"This told us that the Bosphorous had, at some time, been cut to a depth of 100 meters or more and covered with young sediments," he said.
"It argued strongly against the idea that the Black Sea had been slowly kissed by the ocean."

In another project, drilling for a bridge at the Kerch Strait between the Sea of Azov and the Black Sea, found a fresh-water river channel.
"They were able to show that there was a channel of the Don River that went right through the strait," he said. "They traced that channel down to a depth of 80 meters."

Then Russian scientists published studies of sediment cores taken during a research survey of an area near the Crimea. The studies found evidence of fine, deep-water sediments with overlapping.
Moreover, the Russians determined that much of the submerged area had been exposed at one time.

"It showed that the level of the waters had inundated this area very rapidly, that it had gone from being exposed to deep-water deposition almost instantaneously -- again, with none of the sediments that you see during a transgression," Pitman noted.

Finally, in early 1993, Pitman and Ryan were offered a chance to take part in a Russian-sponsored Black Sea expedition.
"Ryan jumped at it. I was a little hesitant, but eventually I jumped at it, too," Pitman said. "And it turned out to be a smashing success."
While the Russians looked for radio nucleides resulting from the Chernobyl reactor disaster, Ryan and Pitman searched for remnants of the Great Flood.

They surveyed east of the Crimea from off the shelf edge to on shelf, finding "up to four-meter layers of sediment that covered everything like dust," he said. "It went right down valleys and up the other side, the same sloppy, highly saturated sediments the Russians had described earlier."
A shell hash overlay hard, very compact deltaic-type sediments with mud cracks.

"These deltaic strata were truncated, so that erosion had taken place during the last glacial contact," he continued. "During the dry period the level of the Black Sea dropped, eroding the delta when wave action would have pulled up the fine sediments."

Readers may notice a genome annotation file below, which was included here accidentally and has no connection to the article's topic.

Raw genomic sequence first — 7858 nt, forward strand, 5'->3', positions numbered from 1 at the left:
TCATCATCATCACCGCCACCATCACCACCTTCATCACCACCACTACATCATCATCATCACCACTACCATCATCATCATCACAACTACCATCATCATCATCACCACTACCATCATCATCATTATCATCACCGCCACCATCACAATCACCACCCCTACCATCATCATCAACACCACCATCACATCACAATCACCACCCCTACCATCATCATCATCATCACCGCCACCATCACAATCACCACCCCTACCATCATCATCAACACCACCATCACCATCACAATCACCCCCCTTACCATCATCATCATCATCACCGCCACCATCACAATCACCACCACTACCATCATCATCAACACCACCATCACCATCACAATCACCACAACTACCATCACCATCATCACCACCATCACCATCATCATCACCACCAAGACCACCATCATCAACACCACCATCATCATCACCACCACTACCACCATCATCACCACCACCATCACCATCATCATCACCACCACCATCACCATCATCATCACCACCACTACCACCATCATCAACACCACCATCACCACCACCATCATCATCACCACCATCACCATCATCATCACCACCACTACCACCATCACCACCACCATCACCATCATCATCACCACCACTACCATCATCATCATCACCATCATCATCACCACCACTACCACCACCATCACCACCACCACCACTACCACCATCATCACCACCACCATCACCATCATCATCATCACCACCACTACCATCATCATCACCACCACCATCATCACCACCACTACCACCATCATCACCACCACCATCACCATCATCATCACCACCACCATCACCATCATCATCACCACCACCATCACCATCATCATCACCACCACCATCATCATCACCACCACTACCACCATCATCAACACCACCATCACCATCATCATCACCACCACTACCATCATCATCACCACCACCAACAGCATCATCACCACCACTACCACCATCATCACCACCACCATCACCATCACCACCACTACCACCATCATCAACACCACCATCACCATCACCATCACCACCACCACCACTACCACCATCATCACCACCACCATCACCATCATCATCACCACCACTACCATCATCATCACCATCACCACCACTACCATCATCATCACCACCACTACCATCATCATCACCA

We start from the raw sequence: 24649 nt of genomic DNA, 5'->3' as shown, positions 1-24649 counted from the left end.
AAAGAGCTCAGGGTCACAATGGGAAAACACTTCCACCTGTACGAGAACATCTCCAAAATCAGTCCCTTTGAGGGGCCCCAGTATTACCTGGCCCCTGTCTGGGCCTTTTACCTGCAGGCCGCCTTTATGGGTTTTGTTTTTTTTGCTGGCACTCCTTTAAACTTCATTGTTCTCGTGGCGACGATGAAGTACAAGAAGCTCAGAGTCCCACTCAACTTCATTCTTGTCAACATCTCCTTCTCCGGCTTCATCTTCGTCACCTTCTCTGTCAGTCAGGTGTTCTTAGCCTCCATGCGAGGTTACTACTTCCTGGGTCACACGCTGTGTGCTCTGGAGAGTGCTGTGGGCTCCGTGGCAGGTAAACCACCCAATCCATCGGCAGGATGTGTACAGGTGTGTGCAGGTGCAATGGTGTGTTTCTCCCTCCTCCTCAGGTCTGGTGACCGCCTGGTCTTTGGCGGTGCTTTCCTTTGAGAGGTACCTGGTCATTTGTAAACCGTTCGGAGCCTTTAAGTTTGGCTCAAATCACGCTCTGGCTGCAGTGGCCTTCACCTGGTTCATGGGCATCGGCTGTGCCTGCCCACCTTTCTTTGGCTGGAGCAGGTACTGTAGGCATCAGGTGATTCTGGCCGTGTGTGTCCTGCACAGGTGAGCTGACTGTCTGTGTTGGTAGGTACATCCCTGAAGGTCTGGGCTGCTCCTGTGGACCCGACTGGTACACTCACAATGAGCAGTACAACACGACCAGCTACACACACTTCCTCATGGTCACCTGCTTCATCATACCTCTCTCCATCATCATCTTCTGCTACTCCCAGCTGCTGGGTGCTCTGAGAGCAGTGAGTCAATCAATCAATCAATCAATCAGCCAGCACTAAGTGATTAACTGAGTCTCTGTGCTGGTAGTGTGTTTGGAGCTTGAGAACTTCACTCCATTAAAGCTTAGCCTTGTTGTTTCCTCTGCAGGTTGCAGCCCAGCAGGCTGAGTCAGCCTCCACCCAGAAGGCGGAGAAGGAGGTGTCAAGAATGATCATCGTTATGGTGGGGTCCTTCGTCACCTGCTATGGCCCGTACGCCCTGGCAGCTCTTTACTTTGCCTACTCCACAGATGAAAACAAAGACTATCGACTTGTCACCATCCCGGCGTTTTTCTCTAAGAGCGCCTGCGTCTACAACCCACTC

Right on top of the shell hash was evidence of the first Mediterranean invader, the mollusk Cardia Medulla, according to Pitman.
Carbon dating of the transition break placed its age at 7,550 years. Before that time, Ryan and Pitman say, the Black Sea was a fresh-water lake draining into the Mediterranean.

When the sea level rose, pressure built up on the natural dam of the Bosphorous. Eventually, water began to pour into the Black Sea basin with enough force to scour out the Bosphorous channel to a depth of almost 500 feet. Water rushed in at a rate of 50 cubic kilometers a day -- about 200 times the rate of flow of Niagara Falls, Pitman said.
"It would have been a very exciting thing to see," he marveled, "from a distance."

Spreading the Word

The relentless onrush submerged an additional 140,000 square kilometers -- an area the size of Florida. "Our guess was that it took place within a year," he said. "That was the Flood. The question is, 'Was anybody there?' And that's a difficult question because what was flooded is still flooded."
With no help from archaeology available, Pitman and Ryan turned to anthropology -- specifically, the sudden appearance and spread of advanced farming methods across Europe and western Asia just after 5,500 BC.

Were the refugees in the Black Sea diaspora the ancestors of
the linear band ceramic, or Linear Pottery culture, that pushed agriculture across a fertile band of Europe as far as northern France?  Were they forerunners of the Dinilo Hvar farmers in the Adriatic and the Turdas- Vinca people ? Pitman and Ryan felt certain they were.

"Just before the flood there was an arid spell that lasted from about 6,200 to 5,800 BC. A number of places in Anatolia were deserted. These deserted places were immediately reoccupied after the flood," Pitman said.

"There were people who appeared along the Nile delta, using new technology and with domesticated animals. Farmers appeared in the Caucasus who practiced a special type of irrigation."

Then there were the flood legends. Could they have begun with the flooding of the Black Sea and been passed down orally for 2,500 years, before being captured in writing?

Skeptics of the Great Flood theory believe such stories might have arisen from river floods in long-populated areas to the south of the Black Sea.

Pitman disagrees."First, there was a warning, and you don't get any warning with a river flood," he noted. "Second, the people who packed up the ark (of Noah) packed up as if they were going away forever and weren't coming back."

More evidence could emerge next summer. Pitman said U.S. archaeologists plan to conduct a dive in search of cultures whose lands were submerged in the Black Sea inundation -- which may have been the greatest flood ever witnessed by human beings

Andrei Vartic: The History Began at Mitoc. In Memoriam


 (21 october 1948, Dănceni, - 2 iunie 2009, Chişinău, Moldavia)
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 October 10, 2000 - Robert Ballard, known to all world for wreck of the Titanic, has discovered in the Black Sea, near the Turkish city Sinope, on depth about 90 meters, rests of human habitation which was dated by archaeologists approximately 5.500 year BC.